Anyone go back to paper charts after EMR?

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    Interviewed for an interesting job last week. The practice (a specialty group) does NOT use an EMR and still has giant, thick paper charts. I currently work in primary care with a fully-integrated EMR. The more I think about going back to paper charting, the more I think "eek!". Not being able to read other providers' handwriting. Not having the system do drug-drug and drug-condition interactions. Not being able to send Rxs electronically. Not getting lab results electronically. Not being able to easily print out instructions for the patient. Lost/missing/disappeared charts. Etc., etc. The more I think, the less appealing it is. Has anyone gone back to paper charting after using an EMR and if you did, what was your experience like?
    Last edit by AtomicWoman on Dec 29, '13 : Reason: smilie didn't come out correctly
  2. 11 Comments so far...

  3. 1
    I am still a relatively new NP but I went from all of my training on an EMR to on office with paper charting that just transitioned to an EMR in the past 8 months. Pros and cons to both are there. Paper charting can be quicker at times but handwriting can be a huge issue from my experience. We never had a big problem with lost or missing paper charts. A huge downfall of the paper charting is being without e-prescribing to check med interactions. With the paper charting I would often have to enter the meds into epocrates to check for interactions and as you know it is much easier with the EMR. I also print patient education materials a lot and had to rely more on pre-printed material There are days where I miss the paper charts and reviewing labs on paper is not bad as long as everyone kept up with the flow sheets that we had in the chart. Best of luck with the paper charting if you take the job and they may task you with helping set up an EMR since you have experience in the area (that is was happened to me anyway). I wouldn't let the paper charts deter you though from a job if it is something you are really interested in.
    AtomicWoman likes this.
  4. 0
    Thanks for your insights! A friend of mine joked that when/if the practice gets an EMR, I will be a rock star.
  5. 0
    Just curious, do they have plans to go to an EMR? I haven't been keeping up with the details, but aren't they already giving up some reimbursement funds just by not doing eRx? I thought the EMR mandate was sometime this year (2014), no?
  6. 0
    Yeah - I would question the financial acuity of this business manager of this practice. CMS has the dictates in place that EMR must be in place in order to receive reimbursement.

    Electronic Health Records - Centers for Medicare & Medicaid Services
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    Doesn't the mandate say something about 90% of charting has to be on an EMR by 2014..... Not sure but I think that includes all clinics too? Your office could be in for a very stressful 2014.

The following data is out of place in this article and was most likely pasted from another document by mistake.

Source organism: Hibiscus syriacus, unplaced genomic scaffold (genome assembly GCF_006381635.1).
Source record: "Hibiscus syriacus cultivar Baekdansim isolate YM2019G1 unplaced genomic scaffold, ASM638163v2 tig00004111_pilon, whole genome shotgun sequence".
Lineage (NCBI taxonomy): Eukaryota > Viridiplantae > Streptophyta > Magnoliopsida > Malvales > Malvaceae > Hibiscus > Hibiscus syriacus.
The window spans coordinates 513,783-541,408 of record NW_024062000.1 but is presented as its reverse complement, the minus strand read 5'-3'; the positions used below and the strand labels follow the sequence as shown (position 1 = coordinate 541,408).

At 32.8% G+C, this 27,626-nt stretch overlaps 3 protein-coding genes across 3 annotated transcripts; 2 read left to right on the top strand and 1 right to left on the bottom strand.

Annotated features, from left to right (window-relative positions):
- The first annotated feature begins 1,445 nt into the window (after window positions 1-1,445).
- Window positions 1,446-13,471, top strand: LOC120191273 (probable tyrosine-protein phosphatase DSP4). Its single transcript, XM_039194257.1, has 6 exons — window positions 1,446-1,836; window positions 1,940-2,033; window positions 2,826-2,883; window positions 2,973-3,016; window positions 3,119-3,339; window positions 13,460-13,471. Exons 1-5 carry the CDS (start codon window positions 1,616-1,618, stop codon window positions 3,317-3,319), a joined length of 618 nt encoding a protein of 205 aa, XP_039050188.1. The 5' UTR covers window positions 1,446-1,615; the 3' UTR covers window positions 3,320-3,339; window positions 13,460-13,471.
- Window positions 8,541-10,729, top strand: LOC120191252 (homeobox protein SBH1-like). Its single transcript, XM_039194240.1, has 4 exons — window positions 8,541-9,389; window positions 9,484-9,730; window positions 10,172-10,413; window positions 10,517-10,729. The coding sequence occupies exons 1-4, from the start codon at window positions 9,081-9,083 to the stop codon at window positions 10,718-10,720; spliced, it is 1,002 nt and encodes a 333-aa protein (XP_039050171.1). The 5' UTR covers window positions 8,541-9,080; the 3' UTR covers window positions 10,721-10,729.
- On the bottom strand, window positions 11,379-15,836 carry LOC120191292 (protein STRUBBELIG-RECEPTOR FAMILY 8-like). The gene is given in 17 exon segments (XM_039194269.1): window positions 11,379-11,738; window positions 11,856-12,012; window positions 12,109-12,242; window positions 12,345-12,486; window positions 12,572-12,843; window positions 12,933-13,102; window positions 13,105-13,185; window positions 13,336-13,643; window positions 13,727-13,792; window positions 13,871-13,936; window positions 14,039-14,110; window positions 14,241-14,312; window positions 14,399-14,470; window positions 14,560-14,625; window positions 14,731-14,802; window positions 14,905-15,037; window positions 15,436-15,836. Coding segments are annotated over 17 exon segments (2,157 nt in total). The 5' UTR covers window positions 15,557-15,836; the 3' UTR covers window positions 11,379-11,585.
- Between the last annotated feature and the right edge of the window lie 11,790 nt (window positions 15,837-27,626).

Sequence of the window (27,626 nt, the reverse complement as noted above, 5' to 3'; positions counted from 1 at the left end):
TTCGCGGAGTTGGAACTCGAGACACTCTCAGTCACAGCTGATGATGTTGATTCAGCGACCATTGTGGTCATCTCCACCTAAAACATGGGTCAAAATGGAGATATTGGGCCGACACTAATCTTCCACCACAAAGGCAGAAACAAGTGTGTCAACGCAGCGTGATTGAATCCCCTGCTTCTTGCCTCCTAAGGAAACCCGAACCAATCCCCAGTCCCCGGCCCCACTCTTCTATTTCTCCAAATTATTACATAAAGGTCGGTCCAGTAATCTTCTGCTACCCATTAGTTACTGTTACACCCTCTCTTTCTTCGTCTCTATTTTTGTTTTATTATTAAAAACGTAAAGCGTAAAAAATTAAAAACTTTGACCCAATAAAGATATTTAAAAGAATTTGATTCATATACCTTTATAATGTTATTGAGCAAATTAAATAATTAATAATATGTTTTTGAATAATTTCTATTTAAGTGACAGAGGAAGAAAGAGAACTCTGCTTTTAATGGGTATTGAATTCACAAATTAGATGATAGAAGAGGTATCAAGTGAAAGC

I went "backwards" with charting as a travel RN. I was traveling around my metroplex but found a PRN job at a hospital (incase I didn't want to deal with contracts etc. They were all paper charting. Had to grab my labs that were tubed to us and filed every morning charting 6 tele Pts by hand... Wasn't allowed to chart by exception (full notes q2h on each pt, my hand killed me!!!!!) it was a nightmare, that job didn't last long!

    Your. Friend is right, you'll be a super user when that office finally goes EMR

    thanks! ~b. Sent from my iPhone using allnurses.com
  8. 2
    Providers that choose not to accept CMS plans do not have to convert to EMR, ever. I have a colleague that is opting out of medicare/caid, dropping all insurance plans, going to all cash pay and sticking with paper charts. In a lot of ways I envy her. Can you imagine how much angst she is going to save? No PAs, no billing, no BS. Just cash. $50 a visit, up front.
    ajboujieRN and lhflanurse like this.
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    This practice does not accept Medicare or Medicaid. So until their other payors insist, I guess they can get away without EMR. I inquired when/if they were planning to get an EMR and was told they hadn't found one yet that had what they wanted and was affordable. Practice Fusion is free, I pointed out. I write very detailed notes, and the thought of writing hand-written notes makes me cringe. They do dictate consult notes, but regular charting is handwritten. EEK!
  10. 1
    BD, Yea, I have several friends who are looking at taking their practices that way as well. I'm afraid that may be an unexpected effect of the current fragmented/onerous payment system that exists in our current health care system. I will be very interested to see how it plays out and if they are able to make that practice work over time. Is the $50/visit actual, or an estimate?
    AW, if you take the job, I would love to hear how your personal transition goes, if it is as bad as you expected, unexpected issues, etc.
    AtomicWoman likes this.
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    Quote from zmansc
    BD, Yea, I have several friends who are looking at taking their practices that way as well. I'm afraid that may be an unexpected effect of the current fragmented/onerous payment system that exists in our current health care system. I will be very interested to see how it plays out and if they are able to make that practice work over time. Is the $50/visit actual, or an estimate?
    AW, if you take the job, I would love to hear how your personal transition goes, if it is as bad as you expected, unexpected issues, etc.
    If I take the job, I will report my angst -- or no angst.


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